“It is not enough to know, one must apply; it is not enough to want, one must act as well.”
Johann Wolfgang von Goethe
Business Excellence means top performance. The meaning of it is the best performance that a company has the power to achieve. Excellence drives towards the effective realization of the business potential that is “hidden” in the company.
Top performance is rare, but rewarding
To achieve Business Excellence is challenging, but very profitable. Every percent of sustainable profit growth increases the company value exponentially by a 15 to 20 multiple.
Pursuing this goal and driven by intensified competition many manager start out on the path to excellence. Few keep up the way and reach the desired summit.
The highly successful companies apply for prestigious awards that confirm their top achievements. To name only the most important prizes, these are:
EFQM – European Foundation for Quality Management – Excellence Model
But awards by themselves don’t guarantee sustainable success. Firms like Motorola, Armstrong World Industries, Cadillac (GM), Dana Corporation, Wallace Company and AT&T were Baldrige Award winners and ended up in bankruptcy or as take-over targets.
For further information on the path to Business Excellence contact the author Andreas Sattlberger, Executive Advisor for Business Excellence at the firm procon in Vienna, Austria. You can reach him at firstname.lastname@example.org
„For a man with a hammer everything seems to be a nail.“ This saying also applies frequently for the use of lean tools. With great enthusiasm plenty of lean tools are getting trained in order to achieve higher efficiency and profitability. However, in truth all this tool training is a huge waste.
Typical lean tools that are trained with little benefit:
_ Just in Time
_ Kaizen Workshops
_ Standardized Work
_ Value stream
_ A3 Problem Solving
_ TPM, etc.
This type of training of lean tools is peddled to organizations with the promise of improvement. Unfortunately, the situation does not improve, but mostly it is deteriorating. Why? Because used in this way the tools are searching for the right problems.
In addition there is a psychological phenomenon. As we learned from nobel prize winner Daniel Kahneman, we tend to replace a difficult, complex problem, whose solution is hard for us, with a known problem, where we have smooth, easy solution. This may sound ignorant, but is probably practiced by all of us at times. Really dumb, however, seems to be the fact that we don´t like to admit our self-deception.
With lean management this means that we do have many difficult problems in our operations, where a lasting solution would greatly pay off. However, instead of trying to understand the problem thoroughly on site (gemba) and starting the hard path of step-wise improvement, we prefer instead to just “implement” the lean tools. Voilá, the problem seems solved! (Or not, as it is revealed shortly thereafter.)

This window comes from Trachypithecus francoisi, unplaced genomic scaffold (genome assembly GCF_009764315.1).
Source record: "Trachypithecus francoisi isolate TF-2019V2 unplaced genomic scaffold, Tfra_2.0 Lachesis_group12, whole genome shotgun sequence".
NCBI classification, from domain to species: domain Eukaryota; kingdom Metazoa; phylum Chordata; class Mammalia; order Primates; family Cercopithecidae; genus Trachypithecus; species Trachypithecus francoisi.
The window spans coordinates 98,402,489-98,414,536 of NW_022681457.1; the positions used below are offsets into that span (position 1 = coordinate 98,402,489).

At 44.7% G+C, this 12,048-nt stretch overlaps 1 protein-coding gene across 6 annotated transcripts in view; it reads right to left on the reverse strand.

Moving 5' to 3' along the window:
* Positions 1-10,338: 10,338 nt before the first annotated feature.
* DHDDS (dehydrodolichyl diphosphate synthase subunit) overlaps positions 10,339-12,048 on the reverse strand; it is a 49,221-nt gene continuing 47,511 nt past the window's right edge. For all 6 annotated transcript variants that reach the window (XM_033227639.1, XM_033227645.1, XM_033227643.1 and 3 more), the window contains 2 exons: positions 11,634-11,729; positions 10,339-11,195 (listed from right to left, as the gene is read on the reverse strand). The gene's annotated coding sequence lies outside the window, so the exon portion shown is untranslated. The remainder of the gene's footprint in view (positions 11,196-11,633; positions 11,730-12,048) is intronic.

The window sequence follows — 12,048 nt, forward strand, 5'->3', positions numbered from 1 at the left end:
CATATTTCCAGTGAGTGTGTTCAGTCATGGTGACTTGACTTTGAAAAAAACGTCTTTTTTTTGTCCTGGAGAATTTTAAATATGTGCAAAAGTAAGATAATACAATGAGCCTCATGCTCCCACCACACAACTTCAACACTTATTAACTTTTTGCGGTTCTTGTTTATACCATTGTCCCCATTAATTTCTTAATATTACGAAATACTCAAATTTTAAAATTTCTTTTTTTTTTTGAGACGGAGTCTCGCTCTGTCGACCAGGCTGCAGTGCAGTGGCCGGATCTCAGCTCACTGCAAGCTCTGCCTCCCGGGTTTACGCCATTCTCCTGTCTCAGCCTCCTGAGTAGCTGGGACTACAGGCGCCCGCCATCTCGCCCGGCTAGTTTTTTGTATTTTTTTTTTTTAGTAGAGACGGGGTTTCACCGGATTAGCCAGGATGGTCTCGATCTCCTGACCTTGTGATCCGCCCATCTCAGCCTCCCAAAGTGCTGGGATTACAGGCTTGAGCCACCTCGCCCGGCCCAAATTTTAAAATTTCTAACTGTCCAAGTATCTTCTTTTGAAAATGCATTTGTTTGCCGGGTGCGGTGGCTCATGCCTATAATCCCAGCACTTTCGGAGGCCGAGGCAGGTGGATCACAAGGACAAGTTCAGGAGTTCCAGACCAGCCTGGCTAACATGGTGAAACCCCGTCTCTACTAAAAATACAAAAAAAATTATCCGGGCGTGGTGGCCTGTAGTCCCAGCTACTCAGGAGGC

Therefore the difficult problem (e.g. profit decline) is replaced with a simple problem (e.g. lacking lean skills), where the solution is an elementary training that can be provided quickly and simply.
Complex Problems Require Profound Solutions
The mistake with this kind of “solutions approach” consists of the fact that at our workplace we face problems with a complexity too high, than that they could be resolved with simple tools.
The true task requires us to eliminate all causes and obstacles that prevent us from fulfilling a customer order in one flow from receiving to delivery of the product, using the minimum of time, cost and effort. As Taiichi Ohno said:
„All we are doing is looking at the time line, from the moment the customer gives us an order to the point when we collect the cash. And we are reducing the time line by reducing the non-value adding wastes.”
Aim and Function of Lean Tools
The purpose and benefit of lean tools is to support employees and managers to clearly identify value and to immediately and urgently highlight waste. This waste then can be eliminated quickly and for good.
That means for example, not the introduction of just-in-time transforms the operation to become lean. Just-in-time only helps to see the problems that prevent us from a highly value added operation.
The reason is that only when the worker really depends on every supplied part, then it becomes paramount to develop and practice quality and reliability for the actual work and for the long term. Everything else is just pretty words.
Ultimately, lean cannot be established by implementing lean tools. Lean tools can only support people to solve their problems and overcome their challenges in order to deliver higher value.